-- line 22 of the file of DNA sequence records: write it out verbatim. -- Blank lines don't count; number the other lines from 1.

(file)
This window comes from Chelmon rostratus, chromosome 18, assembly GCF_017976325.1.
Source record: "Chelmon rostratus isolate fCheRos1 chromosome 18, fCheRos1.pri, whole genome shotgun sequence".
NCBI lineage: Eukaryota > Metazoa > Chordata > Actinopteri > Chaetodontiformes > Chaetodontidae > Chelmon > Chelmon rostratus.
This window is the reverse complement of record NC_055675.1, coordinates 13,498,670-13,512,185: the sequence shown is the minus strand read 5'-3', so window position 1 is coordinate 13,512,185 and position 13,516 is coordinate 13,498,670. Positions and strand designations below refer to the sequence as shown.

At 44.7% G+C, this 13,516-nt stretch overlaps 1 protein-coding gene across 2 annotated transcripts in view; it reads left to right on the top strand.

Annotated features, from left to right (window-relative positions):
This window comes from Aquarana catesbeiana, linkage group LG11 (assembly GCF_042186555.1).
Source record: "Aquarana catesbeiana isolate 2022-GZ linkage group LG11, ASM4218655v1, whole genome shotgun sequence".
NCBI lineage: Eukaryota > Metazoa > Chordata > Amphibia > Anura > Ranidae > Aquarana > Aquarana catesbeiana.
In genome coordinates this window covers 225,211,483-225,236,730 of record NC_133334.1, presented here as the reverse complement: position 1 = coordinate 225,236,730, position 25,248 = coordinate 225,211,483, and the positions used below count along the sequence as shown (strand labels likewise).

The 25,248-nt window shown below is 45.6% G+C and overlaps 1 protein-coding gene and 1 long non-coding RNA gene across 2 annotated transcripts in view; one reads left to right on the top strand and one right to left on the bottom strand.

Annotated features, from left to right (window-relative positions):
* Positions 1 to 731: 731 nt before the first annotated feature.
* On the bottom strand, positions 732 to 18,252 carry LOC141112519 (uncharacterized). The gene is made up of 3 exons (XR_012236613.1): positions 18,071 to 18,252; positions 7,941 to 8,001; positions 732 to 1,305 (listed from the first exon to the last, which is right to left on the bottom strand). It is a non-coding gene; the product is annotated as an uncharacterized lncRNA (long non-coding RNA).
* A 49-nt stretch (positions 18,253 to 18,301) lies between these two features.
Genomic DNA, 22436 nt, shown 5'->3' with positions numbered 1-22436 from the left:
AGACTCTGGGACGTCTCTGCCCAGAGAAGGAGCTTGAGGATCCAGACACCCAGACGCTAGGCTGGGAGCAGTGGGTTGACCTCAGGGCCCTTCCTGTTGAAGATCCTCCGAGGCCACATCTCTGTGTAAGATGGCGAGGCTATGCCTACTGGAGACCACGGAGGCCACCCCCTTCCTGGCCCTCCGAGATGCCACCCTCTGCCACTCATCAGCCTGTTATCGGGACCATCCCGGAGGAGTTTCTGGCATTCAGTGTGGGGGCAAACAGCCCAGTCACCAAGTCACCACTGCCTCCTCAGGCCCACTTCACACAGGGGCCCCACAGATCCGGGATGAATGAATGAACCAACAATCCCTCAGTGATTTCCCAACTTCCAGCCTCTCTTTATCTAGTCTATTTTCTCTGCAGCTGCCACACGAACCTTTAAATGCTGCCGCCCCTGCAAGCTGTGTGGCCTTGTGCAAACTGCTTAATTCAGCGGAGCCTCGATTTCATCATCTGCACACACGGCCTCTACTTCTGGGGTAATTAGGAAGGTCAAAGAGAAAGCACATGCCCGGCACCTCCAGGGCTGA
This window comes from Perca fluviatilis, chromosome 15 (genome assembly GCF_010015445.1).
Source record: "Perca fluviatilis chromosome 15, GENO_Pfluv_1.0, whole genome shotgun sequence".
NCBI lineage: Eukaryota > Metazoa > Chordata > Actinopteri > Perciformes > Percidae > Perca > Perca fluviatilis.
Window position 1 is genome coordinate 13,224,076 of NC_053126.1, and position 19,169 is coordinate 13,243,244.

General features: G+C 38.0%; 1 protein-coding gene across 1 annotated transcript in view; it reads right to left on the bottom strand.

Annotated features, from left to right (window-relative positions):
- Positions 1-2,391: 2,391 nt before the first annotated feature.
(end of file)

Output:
General features: G+C 38.0%; 1 protein-coding gene across 1 annotated transcript in view; it reads right to left on the bottom strand.